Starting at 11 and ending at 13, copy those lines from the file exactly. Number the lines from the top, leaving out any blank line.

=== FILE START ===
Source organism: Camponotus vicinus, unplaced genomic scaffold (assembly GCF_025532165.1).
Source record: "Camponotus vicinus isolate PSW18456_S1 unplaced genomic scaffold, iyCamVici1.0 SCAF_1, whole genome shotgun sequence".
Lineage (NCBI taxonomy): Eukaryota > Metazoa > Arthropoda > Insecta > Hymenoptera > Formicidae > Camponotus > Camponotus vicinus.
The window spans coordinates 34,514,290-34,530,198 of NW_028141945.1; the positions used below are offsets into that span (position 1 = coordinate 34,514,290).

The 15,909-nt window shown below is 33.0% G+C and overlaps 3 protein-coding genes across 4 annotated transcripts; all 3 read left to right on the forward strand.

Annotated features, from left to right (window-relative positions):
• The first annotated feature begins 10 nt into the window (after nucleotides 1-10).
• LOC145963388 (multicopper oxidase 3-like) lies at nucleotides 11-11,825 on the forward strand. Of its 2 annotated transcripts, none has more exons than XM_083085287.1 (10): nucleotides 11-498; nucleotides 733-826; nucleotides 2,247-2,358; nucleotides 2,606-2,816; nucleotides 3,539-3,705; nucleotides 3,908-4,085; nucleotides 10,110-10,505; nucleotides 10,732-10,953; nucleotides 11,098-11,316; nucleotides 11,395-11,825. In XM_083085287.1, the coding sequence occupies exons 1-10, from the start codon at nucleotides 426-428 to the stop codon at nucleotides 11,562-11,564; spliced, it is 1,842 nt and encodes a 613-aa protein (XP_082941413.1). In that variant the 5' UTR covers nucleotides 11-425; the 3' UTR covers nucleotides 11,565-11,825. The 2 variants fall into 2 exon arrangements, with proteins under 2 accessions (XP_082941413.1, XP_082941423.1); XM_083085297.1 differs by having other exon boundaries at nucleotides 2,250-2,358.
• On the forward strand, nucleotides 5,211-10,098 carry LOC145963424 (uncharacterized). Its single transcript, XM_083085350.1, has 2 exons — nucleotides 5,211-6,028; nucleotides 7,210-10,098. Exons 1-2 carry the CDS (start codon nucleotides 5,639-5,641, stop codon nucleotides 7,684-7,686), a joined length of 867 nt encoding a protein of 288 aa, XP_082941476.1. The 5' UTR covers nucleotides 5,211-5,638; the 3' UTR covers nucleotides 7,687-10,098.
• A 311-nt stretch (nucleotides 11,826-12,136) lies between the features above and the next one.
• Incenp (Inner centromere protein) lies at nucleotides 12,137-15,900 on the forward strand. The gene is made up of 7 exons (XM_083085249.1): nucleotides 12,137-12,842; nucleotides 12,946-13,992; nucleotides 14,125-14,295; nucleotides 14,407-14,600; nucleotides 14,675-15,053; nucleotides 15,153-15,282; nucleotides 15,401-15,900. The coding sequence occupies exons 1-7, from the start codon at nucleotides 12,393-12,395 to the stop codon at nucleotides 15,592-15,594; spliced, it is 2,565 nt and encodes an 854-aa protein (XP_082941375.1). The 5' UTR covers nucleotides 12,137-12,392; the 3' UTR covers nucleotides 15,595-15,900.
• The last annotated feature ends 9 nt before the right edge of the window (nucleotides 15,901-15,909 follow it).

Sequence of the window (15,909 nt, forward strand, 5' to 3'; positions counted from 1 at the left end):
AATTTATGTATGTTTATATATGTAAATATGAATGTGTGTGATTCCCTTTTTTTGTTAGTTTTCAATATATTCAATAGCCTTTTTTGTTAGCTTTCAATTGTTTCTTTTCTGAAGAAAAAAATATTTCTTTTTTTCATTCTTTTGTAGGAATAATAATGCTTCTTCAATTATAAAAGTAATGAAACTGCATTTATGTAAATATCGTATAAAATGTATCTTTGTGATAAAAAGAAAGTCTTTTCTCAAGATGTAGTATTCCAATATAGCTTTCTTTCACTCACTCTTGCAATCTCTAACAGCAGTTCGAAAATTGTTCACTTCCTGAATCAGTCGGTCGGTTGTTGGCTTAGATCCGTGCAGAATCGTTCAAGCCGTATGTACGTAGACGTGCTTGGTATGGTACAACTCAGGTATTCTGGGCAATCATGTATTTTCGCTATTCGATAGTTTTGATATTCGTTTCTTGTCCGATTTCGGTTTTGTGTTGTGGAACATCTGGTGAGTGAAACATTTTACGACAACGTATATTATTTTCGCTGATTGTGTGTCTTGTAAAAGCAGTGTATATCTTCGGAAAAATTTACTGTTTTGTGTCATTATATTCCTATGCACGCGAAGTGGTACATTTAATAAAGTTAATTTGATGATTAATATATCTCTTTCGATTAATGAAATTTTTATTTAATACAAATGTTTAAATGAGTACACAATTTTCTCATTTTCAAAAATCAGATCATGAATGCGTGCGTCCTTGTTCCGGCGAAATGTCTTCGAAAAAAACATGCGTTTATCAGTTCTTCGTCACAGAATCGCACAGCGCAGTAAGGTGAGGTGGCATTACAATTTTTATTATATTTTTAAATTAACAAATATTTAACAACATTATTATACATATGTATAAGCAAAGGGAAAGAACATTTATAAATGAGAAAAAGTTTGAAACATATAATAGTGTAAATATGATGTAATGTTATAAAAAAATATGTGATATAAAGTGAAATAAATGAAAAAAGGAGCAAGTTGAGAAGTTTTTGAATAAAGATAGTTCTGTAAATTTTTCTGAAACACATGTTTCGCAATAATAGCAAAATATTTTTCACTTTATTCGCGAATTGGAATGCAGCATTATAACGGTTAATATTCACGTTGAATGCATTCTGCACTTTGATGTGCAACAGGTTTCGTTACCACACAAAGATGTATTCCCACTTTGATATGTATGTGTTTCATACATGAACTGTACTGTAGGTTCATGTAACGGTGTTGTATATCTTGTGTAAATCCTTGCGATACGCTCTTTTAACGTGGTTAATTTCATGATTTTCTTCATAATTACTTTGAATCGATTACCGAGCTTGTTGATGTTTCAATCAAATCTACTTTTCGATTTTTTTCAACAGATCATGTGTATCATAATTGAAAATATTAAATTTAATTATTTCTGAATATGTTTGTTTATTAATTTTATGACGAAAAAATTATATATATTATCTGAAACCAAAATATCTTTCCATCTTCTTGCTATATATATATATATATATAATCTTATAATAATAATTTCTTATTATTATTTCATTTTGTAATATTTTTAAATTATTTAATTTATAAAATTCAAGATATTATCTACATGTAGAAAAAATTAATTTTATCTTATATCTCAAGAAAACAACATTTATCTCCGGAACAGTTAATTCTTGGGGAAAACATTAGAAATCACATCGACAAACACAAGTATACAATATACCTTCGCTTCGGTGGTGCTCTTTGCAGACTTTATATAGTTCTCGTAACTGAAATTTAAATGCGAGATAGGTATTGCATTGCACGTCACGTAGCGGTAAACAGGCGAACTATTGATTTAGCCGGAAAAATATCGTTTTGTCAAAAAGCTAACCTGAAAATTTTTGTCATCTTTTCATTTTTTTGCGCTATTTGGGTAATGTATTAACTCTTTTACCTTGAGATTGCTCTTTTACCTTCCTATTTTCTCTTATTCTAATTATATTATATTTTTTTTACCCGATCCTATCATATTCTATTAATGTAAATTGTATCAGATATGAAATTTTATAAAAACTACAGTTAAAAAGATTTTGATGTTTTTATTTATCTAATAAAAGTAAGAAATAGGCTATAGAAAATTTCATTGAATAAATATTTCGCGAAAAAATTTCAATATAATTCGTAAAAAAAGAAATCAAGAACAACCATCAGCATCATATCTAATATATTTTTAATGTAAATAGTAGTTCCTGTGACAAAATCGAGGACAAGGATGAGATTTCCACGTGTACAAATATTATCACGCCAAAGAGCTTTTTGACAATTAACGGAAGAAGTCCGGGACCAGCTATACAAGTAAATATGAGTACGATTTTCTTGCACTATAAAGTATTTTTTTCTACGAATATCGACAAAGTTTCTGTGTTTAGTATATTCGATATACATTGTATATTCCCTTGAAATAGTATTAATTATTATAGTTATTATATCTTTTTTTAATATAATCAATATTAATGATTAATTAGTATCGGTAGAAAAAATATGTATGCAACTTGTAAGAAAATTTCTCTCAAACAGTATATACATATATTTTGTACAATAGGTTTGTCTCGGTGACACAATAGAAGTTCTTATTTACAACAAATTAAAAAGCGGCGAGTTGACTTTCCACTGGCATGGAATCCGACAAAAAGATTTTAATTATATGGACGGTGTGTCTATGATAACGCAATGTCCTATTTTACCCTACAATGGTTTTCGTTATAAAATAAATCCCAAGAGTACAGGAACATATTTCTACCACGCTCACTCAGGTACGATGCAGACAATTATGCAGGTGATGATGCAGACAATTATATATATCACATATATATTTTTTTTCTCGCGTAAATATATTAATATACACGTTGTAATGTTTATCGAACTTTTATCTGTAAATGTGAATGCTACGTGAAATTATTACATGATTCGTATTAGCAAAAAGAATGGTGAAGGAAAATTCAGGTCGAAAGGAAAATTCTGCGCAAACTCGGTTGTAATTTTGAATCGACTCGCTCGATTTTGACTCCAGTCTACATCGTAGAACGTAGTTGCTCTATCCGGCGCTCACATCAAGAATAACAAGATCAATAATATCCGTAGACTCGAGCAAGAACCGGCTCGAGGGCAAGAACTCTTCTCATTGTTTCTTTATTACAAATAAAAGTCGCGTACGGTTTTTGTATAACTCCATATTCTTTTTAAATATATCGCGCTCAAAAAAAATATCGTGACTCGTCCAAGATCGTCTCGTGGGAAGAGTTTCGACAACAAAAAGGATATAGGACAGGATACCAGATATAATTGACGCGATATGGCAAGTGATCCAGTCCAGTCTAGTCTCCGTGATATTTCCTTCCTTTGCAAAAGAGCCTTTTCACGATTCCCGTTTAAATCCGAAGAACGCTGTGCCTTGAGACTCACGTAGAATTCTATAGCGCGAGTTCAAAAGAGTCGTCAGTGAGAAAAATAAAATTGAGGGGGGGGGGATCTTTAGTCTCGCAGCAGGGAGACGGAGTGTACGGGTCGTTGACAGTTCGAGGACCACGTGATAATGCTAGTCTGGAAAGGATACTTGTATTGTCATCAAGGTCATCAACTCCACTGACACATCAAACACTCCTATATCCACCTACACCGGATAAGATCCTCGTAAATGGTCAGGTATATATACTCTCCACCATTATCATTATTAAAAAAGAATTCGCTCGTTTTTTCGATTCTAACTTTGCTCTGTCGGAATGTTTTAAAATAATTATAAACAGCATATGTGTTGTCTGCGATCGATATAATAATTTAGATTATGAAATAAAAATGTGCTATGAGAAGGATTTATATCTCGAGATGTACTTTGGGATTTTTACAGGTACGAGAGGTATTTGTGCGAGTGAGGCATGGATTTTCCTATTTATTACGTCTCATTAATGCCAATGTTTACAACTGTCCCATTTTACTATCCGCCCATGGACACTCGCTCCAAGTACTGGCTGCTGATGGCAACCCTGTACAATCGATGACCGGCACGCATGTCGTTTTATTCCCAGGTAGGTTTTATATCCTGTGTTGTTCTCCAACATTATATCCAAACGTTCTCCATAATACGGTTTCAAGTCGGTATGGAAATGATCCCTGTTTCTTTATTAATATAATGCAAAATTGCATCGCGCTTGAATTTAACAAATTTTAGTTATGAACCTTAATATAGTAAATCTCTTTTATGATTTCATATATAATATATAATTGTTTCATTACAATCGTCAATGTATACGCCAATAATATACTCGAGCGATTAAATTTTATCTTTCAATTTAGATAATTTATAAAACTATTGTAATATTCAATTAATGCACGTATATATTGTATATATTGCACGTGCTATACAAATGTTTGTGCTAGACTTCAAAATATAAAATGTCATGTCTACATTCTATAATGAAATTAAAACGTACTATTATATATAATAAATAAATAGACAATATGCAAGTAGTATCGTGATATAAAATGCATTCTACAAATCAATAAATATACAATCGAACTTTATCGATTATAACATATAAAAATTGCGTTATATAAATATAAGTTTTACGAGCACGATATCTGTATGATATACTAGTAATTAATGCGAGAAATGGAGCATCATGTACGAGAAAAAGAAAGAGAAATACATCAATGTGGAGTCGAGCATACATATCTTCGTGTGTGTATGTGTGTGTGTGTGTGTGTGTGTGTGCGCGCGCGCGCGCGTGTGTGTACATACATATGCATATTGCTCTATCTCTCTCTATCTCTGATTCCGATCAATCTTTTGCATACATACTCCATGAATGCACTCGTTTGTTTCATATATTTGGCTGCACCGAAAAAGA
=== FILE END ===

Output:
• Incenp (Inner centromere protein) lies at nucleotides 12,137-15,900 on the forward strand. The gene is made up of 7 exons (XM_083085249.1): nucleotides 12,137-12,842; nucleotides 12,946-13,992; nucleotides 14,125-14,295; nucleotides 14,407-14,600; nucleotides 14,675-15,053; nucleotides 15,153-15,282; nucleotides 15,401-15,900. The coding sequence occupies exons 1-7, from the start codon at nucleotides 12,393-12,395 to the stop codon at nucleotides 15,592-15,594; spliced, it is 2,565 nt and encodes an 854-aa protein (XP_082941375.1). The 5' UTR covers nucleotides 12,137-12,392; the 3' UTR covers nucleotides 15,595-15,900.
• The last annotated feature ends 9 nt before the right edge of the window (nucleotides 15,901-15,909 follow it).

Sequence of the window (15,909 nt, forward strand, 5' to 3'; positions counted from 1 at the left end):